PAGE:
Always working, always creating, Costner and Modern West wrote several of the songs, which were included in the award winning, hugely successful “Hatfield’s and McCoy’s” TV miniseries soundtrack.It would be reverse discrimination not to mention Costner’s current film release, just to prove to music folk that his band is the real thing. “Draft Day” by Ivan Reitman,  a fellow Jew whom I adore, also gave audiences another fun, solid and compelling piece of filmmaking. Kevin Costner carried “Draft Day” on his broad shoulders with a shark-like intensity and grace reminiscent of Cary Grant.

I compare the pleasure of true performance to the fun of riding a bike. Performing as an actor in TV and film is like getting to peddle your bike three times and then stopping. Peddle, peddle-stop. Peddle, peddle, stop.  Wait around with your bike for three hours then peddle three times more and stop. There is no feedback from an appreciative live audience - no applause.

Acting for the stage, when it becomes possible, is somewhat better in terms of actual minutes of performance time, like riding your bike for a good hour here and there, but still you may not be riding your bike, it is usually someone else’ words and ideas you are expressing. 

Performing original music with a band is getting to ride your bike for as long as you want and going wherever you want to go. You can trick your bike out with sparklers, you can sticker it with tears and lightning bolts, and you can pop a wheelie. In other words, you are performing with all of your own heart, soul and body for as long as you want on any given night.

Kevin Costner knows this about performing and along with his longtime friend and songwriting partner John Coinman, has wisely and lovingly built a bike to his own exacting specifications. Modern West is a vehicle, if you will, that gives him and his band mates carte blanch to experience the joy and satisfaction of true performance whenever and wherever he has time to play.

Kevin has got that rock swagger going on now when he performs with the band. The musicality of movement is in his body. It is an essential element of healthy performance for any front man hoping to perform rock music.  Costner’s tanned face, arms and trademark long legs, are full, healthy and muscular. It’s funny because as we all chowed down on healthy broiled chicken and steamed broccoli backstage, guitarist/lyricist John Coinman confided that they all have to push Kevin to eat his vegetables!  John said Kevin doesn’t work out per say but can still hit a ball like a pro. Whatever Kevin is doing, it’s keeping him in great shape.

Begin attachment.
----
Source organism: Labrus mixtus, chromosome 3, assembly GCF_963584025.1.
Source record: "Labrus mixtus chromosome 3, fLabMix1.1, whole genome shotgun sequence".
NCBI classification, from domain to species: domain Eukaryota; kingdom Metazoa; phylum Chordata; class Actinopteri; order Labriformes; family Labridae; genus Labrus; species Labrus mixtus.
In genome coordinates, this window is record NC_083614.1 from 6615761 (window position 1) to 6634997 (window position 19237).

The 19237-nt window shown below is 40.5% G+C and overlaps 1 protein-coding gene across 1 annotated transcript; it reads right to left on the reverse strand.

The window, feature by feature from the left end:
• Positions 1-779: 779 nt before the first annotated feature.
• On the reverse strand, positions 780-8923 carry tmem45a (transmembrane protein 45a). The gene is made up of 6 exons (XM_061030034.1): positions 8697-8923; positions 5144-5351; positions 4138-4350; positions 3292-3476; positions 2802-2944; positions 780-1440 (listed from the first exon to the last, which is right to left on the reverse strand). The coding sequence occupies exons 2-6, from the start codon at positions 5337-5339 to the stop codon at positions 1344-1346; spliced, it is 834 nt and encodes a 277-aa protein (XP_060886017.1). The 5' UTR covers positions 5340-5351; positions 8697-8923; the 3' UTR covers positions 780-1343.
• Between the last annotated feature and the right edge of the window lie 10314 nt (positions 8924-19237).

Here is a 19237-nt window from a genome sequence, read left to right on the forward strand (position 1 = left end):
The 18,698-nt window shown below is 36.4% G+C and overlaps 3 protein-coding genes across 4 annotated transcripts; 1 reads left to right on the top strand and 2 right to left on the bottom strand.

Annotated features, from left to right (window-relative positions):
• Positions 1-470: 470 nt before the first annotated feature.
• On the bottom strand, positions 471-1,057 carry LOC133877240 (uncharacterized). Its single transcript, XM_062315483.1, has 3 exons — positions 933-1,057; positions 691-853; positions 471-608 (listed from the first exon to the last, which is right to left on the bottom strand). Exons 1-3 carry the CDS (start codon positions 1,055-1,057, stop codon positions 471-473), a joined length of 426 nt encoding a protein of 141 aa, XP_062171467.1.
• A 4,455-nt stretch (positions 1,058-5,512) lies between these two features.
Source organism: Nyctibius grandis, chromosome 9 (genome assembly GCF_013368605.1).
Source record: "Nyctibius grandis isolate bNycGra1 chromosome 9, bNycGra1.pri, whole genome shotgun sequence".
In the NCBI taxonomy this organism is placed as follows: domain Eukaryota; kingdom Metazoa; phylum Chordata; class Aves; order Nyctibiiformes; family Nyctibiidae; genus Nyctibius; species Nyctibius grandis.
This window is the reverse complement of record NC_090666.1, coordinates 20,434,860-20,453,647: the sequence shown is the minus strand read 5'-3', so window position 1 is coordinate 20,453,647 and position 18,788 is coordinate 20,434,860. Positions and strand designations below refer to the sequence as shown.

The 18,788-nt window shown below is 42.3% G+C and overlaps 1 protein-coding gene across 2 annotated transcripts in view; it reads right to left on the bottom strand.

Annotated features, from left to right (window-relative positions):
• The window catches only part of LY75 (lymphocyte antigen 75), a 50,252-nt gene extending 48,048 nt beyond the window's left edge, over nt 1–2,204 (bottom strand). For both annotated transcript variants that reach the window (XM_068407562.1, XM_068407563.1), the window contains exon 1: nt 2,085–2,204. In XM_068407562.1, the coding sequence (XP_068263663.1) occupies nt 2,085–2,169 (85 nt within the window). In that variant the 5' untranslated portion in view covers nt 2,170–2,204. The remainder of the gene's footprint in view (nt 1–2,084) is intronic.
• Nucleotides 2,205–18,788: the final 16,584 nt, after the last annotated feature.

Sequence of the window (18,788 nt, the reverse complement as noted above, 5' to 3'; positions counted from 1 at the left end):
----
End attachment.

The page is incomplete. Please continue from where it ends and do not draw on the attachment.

Kevin Costner is a legend for good reason; his extensive body of superior, quality projects has blessed our culture for many generations all around the globe and that makes him a national treasure.  Each night that you as an audience member choose to spend with him, to actually look him in the eye, in the flesh - not a shadow of lights and illusion on the big screen – is unique and will not occur again. 

Look, there’s an old saying I love that’s still true today – “You can’t fake the funk!” You can hire a bunch of studio musicians, you can tweak your voice in the studio, but if the music is not good you can’t just pretend that it is. Kevin Costner and Modern West are the real McCoy.

For tour dates and more information on Kevin Costner and Modern West, visit http://kevincostnermodernwest.com/.

 

 

If you've never seen Cats before, or if like me you have seen Cats many times over the years, this is the production of Cats you should make the effort to take your whole family to enjoy. This production was skillfully and joyfully directed and choreographed by Marc Robin. Robin does a fantastic job of bringing Cats, the second longest-running musical in Broadway history to life.

The Marriott Lincolnshire Theatre is hands down one of the best venues to see musical Theatre in the Chicago area. The space is cozy and houses an intimately sized ‘Theatre in the round’ and director Robin uses every single inch of the space to bring the mystifying and heartwarming movement of real cats to life. I was completely enamored by the way cast members mingled with the audience throughout the show just as cats mingle and cuddle and caress us at home. By leaving some groupings of seats empty and allowing the performers to perch and watch the goings on from the carpeted aisles at our feet and even in our laps occasionally, we got to feel both part of the show and as though the performers had truly become the graceful and mystical creatures they were portraying.